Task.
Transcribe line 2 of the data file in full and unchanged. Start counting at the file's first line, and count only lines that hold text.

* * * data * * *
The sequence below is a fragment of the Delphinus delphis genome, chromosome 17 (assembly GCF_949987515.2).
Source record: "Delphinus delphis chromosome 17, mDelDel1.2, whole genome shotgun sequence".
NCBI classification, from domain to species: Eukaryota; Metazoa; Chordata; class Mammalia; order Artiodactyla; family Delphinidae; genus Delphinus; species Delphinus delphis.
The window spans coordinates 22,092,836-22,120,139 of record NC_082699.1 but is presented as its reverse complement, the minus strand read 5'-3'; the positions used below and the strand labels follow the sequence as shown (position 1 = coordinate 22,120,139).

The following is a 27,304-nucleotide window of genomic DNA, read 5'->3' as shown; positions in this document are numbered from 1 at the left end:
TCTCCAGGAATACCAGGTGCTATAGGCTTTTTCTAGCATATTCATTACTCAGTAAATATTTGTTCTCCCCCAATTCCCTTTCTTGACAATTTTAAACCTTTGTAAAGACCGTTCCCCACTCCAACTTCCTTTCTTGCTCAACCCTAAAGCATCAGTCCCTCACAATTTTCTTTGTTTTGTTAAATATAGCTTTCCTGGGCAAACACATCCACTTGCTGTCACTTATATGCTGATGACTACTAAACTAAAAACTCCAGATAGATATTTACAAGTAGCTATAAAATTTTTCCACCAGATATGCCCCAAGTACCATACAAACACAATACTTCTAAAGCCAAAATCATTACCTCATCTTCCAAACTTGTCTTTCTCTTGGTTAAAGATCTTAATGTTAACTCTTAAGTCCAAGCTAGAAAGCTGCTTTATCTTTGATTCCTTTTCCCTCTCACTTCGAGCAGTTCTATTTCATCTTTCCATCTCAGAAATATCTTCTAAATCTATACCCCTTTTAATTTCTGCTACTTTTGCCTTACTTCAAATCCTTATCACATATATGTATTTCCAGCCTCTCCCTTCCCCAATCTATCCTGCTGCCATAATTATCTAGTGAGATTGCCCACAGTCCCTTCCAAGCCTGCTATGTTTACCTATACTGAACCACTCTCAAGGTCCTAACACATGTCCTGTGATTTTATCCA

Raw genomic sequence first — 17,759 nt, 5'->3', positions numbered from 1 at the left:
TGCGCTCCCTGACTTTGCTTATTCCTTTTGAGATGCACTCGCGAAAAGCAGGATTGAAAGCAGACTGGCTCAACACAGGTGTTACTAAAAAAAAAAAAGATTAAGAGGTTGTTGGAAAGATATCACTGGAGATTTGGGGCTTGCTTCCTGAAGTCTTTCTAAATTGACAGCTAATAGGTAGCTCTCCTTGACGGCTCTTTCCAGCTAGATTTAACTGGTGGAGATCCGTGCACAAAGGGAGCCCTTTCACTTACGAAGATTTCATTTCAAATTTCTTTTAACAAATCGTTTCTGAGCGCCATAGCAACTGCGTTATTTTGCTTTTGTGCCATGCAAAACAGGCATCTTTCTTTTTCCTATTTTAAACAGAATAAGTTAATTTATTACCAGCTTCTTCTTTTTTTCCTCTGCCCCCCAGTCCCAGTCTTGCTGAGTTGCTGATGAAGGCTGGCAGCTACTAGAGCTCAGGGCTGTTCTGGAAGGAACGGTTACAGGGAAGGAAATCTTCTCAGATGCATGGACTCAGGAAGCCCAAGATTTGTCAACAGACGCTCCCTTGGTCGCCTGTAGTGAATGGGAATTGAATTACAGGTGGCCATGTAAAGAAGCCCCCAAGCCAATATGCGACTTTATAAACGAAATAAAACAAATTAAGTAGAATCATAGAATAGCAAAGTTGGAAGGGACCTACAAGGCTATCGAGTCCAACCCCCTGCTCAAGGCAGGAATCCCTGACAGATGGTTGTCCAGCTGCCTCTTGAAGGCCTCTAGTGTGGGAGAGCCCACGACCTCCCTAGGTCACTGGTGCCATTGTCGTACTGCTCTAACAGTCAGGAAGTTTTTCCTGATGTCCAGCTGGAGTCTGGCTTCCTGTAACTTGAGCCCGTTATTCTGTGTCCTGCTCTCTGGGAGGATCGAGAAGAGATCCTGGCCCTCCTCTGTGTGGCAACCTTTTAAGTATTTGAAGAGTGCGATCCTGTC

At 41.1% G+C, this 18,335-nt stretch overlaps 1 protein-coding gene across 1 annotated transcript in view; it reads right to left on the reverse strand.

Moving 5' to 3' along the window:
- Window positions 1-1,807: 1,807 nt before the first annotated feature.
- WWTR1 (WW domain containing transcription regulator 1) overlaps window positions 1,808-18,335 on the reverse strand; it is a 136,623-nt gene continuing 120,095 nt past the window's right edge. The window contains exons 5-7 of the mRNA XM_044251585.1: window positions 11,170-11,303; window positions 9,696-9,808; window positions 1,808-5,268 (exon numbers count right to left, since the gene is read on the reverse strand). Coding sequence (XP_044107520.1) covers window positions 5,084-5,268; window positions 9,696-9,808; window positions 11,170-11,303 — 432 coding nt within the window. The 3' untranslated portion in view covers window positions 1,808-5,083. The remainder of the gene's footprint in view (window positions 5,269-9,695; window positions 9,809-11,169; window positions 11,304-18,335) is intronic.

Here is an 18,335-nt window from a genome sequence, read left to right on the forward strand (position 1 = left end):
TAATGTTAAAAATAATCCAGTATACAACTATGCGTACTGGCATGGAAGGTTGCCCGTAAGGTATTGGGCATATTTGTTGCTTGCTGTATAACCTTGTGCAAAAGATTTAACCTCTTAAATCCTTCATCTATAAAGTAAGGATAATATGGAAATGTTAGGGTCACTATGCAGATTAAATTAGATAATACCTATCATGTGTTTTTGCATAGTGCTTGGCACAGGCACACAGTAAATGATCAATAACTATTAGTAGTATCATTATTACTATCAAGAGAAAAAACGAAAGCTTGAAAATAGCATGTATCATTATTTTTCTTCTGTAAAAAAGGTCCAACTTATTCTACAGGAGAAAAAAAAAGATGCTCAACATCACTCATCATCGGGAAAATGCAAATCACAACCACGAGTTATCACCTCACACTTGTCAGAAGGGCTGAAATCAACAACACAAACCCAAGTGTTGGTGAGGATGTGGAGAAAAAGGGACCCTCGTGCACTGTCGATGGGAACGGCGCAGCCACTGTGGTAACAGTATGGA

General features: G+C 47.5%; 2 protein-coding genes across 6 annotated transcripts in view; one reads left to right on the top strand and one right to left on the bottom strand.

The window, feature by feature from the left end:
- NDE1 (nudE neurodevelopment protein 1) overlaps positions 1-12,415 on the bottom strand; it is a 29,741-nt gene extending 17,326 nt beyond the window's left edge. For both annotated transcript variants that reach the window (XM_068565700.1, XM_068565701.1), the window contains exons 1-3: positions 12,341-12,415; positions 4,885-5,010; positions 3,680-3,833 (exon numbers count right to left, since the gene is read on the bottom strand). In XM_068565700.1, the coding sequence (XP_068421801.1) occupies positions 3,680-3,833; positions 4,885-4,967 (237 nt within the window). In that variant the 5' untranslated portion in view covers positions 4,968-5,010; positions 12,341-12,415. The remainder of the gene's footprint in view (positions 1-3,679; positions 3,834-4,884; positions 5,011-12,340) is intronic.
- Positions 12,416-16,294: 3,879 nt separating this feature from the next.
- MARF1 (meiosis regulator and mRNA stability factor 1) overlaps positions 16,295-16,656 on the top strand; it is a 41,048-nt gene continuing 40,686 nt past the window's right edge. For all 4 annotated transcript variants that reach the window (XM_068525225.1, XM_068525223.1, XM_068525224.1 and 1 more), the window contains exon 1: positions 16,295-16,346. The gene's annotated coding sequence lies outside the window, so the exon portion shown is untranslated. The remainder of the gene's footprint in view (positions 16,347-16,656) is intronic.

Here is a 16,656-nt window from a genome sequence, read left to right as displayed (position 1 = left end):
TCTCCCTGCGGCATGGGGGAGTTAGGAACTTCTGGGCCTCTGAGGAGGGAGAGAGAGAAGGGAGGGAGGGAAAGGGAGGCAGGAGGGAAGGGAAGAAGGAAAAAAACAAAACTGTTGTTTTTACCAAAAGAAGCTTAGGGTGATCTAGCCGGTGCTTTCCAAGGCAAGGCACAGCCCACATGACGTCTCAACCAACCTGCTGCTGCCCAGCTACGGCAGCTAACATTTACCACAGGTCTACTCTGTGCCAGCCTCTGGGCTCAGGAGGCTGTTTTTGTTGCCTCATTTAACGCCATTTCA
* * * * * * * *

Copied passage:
Source record: "Delphinus delphis chromosome 17, mDelDel1.2, whole genome shotgun sequence".